“This is what I call ‘HPC capacity computing,’” says Wim Slagter, director, HPC and cloud alliances at ANSYS. “Faster turnaround can be achieved which linearly increases simulation throughput and productivity. For this we have HPC Workgroup licenses through which we are rewarding the volume buyer with scaled pricing. Our HPC Workgroup licenses provide volume access to parallel processing for multiple jobs and/or multiple users.”

“Even software with an ideal, linear scalability like our CFD solution, the time to solution asymptotes, “says Slagter. “So, there is clearly a diminishing value of added cores after some point. You may start saving minutes instead of hours, or hours instead of days. Our value-based pricing model clearly accommodates this idea of decreasing incremental value of parallel as the number of cores increases! Our customers pay less as they add more HPC capability.”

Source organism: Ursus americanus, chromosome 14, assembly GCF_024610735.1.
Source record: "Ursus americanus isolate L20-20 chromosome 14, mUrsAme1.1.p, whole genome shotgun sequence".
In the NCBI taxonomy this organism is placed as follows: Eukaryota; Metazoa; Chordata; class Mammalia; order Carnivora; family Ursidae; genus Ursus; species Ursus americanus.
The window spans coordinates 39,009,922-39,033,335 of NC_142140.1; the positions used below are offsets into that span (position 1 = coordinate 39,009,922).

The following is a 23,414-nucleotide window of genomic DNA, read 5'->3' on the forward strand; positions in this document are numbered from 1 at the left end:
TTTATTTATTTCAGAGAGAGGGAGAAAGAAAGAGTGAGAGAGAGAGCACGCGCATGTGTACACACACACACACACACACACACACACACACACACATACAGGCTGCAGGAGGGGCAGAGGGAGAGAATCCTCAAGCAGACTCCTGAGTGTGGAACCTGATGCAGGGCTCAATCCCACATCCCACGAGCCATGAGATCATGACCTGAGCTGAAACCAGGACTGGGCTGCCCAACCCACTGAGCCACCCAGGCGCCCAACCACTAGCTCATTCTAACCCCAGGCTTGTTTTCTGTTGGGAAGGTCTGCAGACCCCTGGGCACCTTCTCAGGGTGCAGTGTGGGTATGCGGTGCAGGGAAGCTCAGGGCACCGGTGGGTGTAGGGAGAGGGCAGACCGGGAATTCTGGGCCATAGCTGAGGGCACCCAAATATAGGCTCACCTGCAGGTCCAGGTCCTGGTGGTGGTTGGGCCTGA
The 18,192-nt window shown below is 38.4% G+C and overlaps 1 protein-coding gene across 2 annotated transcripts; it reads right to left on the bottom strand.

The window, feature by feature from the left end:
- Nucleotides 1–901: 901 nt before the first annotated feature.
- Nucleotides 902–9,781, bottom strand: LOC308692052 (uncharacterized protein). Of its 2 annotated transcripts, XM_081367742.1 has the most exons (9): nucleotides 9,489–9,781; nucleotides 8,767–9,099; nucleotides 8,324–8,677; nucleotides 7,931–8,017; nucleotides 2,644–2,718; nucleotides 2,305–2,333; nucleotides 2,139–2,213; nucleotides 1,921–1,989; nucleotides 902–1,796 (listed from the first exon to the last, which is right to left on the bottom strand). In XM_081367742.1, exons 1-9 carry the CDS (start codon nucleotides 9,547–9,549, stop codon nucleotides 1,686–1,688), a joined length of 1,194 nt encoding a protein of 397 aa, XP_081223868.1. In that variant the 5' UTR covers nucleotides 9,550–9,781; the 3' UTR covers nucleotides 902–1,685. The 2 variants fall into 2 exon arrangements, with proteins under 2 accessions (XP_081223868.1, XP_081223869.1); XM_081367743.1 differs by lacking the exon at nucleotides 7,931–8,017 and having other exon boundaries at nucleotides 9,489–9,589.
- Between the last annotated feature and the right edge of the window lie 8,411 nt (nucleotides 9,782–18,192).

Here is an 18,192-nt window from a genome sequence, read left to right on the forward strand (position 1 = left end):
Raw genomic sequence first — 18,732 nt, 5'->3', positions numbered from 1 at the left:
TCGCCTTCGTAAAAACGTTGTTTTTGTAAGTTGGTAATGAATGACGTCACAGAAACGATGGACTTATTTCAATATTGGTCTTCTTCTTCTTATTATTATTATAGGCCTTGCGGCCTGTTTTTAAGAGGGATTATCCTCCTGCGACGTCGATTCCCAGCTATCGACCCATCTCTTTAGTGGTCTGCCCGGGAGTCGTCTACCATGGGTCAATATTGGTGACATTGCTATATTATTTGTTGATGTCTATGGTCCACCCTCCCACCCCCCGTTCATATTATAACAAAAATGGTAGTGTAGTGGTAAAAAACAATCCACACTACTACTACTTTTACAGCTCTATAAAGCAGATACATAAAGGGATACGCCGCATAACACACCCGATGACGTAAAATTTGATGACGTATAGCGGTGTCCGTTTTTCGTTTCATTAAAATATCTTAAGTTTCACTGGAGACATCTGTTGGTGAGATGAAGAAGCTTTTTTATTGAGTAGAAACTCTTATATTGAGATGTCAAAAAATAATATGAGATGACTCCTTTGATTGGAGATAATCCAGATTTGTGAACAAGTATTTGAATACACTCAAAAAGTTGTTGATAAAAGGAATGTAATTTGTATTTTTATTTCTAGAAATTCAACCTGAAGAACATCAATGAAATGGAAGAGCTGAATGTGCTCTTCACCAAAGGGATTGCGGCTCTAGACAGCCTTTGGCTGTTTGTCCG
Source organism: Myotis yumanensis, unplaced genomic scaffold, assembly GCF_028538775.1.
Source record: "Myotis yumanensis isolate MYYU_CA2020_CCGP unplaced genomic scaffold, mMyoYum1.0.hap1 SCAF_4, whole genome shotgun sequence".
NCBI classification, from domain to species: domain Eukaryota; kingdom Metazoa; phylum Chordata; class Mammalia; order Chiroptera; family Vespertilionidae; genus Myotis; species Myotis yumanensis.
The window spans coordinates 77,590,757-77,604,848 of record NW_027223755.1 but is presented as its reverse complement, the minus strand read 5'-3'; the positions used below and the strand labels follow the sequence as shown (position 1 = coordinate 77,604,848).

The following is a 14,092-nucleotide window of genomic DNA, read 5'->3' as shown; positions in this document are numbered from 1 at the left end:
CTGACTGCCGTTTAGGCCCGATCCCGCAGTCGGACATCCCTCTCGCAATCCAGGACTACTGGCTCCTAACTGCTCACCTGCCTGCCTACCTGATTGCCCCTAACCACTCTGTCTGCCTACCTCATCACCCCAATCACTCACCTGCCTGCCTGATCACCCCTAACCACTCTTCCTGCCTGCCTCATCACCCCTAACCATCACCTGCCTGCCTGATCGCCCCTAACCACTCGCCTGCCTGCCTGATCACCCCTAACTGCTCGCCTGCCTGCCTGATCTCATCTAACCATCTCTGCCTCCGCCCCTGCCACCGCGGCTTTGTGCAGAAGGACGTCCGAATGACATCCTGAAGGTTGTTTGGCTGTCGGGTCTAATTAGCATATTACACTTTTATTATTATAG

ANSYS users who need to take advantage of HPC will receive an estimate of the cost of cloud-deployed HPC up front from inside ANSYS, according to Slagter. We are quite transparent that way.” Users will also get an estimate of the turnaround time before they submit the job.

Looked at Simulation from Both Sides Now

Simulation being pushed forward in the design cycle makes for more what-ifs. Taken to the extreme, generative design will calculate thousands of design possibilities, with each design having satisfied design criteria proven to work by built-in simulation.

As the leading independent software vendor, ANSYS also sees an uptick on simulation in the traditional after-design part of the product cycle.

“We are continually expanding simulation applications across all industries and in more instances,” said Slagter. He gives examples of simulation being used to predict the behavior of more materials (like composite materials), predicting the warping and failure of PC boards, optimizing the airflow around race cars to reduce drag, and understanding connected electronic micro-components.

“For electronics, we can simulate not only electric behavior, current flows, antenna fields,” added Slagter. “But we can also place electronic components and systems digitally in their operating environment. So, simulation has been spreading due to the availability of solutions, such as ours, but also because of HPC, which makes it possible to analyze the performance of larger and more complex systems.”